Judge in Trump Trial Asks Media Not to Report Some Juror Information


The judge in former President Donald J. Trump’s criminal trial ordered reporters to not disclose employment information about potential jurors after he excused a woman who said she was worried about her identity becoming known.

The woman, who had been seated on the jury on Tuesday, told the judge that her friends and colleagues had warned her that she had been identified as a juror in the high-profile case. Although the judge has kept prospective jurors’ names private, some have disclosed their employers and other identifying information in court.

She also said that she did not believe she could be impartial.

The judge, Juan M. Merchan, promptly dismissed her.

Moments later, Justice Merchan ordered the press to not report the answer to two queries on a lengthy questionnaire for prospective jurors: “Who is your current employer?” and “Who was your prior employer?”

The judge conceded that the information about employers was necessary for lawyers to know. But he directed that those two answers be redacted from the transcript.

Justice Merchan also said that he was concerned about news outlets publishing physical descriptions of prospective or seated jurors, asking reporters to “simply apply common sense.”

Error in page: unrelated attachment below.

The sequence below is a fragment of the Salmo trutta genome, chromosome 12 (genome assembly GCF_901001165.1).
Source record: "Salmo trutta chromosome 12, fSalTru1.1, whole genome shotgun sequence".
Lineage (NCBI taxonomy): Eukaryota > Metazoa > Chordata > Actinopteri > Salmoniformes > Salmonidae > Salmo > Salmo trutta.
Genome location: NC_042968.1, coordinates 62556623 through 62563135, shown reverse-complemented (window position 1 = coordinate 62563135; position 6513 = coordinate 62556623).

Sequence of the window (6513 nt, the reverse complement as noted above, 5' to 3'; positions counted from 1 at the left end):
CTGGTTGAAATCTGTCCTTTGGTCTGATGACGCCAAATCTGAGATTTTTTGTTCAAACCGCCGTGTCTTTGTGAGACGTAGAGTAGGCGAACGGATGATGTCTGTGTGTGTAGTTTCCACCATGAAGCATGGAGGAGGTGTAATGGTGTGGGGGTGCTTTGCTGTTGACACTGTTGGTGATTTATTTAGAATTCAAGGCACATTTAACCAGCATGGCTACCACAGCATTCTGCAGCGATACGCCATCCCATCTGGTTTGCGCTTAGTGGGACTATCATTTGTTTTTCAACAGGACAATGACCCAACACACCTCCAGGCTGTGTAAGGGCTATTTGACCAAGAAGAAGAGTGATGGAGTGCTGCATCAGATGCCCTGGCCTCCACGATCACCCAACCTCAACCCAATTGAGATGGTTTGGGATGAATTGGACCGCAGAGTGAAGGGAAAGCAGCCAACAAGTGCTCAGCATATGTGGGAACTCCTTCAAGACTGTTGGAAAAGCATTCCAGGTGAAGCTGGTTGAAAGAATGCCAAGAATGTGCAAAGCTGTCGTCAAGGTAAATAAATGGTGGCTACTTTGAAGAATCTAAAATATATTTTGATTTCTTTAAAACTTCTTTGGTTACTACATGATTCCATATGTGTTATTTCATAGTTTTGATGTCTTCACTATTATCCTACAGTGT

“It serves no purpose,” Justice Merchan said about publishing physical descriptions, adding that he was directing the press to “refrain from writing about anything you observe with your eyes.”

With the loss of the female juror on Thursday morning, six seated jurors remain.

In early March, Justice Merchan issued an order prohibiting publicly disclosing the names of jurors, while allowing legal teams and the defendant to know their identities.

But before the trial, Mr. Trump’s lawyers requested that potential jurors not be told that the jury would be anonymous unless he or she expressed concerns. Justice Merchan told the parties that he’d “make every effort to not unnecessarily alert the jurors” to this secrecy, merely telling jurors that they would be identified in court by a number.

On Thursday, Justice Merchan seemed frustrated by news reports that included identifying characteristics of potential jurors that had been aired in open court. He said: “There’s a reason why this is an anonymous jury, and we’ve taken the measures we have taken.”

“It kind of defeats the purpose of that when so much information is put out there,” he said.

He added that “the press can write about anything the attorney and the courts discuss and anything you observe us do.”

But he also said he had the legal authority to prevent reporters from relaying employer information on prospective jurors. He added that “if you can’t stick to that, were going to have to see if there is anything else we can do to keep the jurors safe.”

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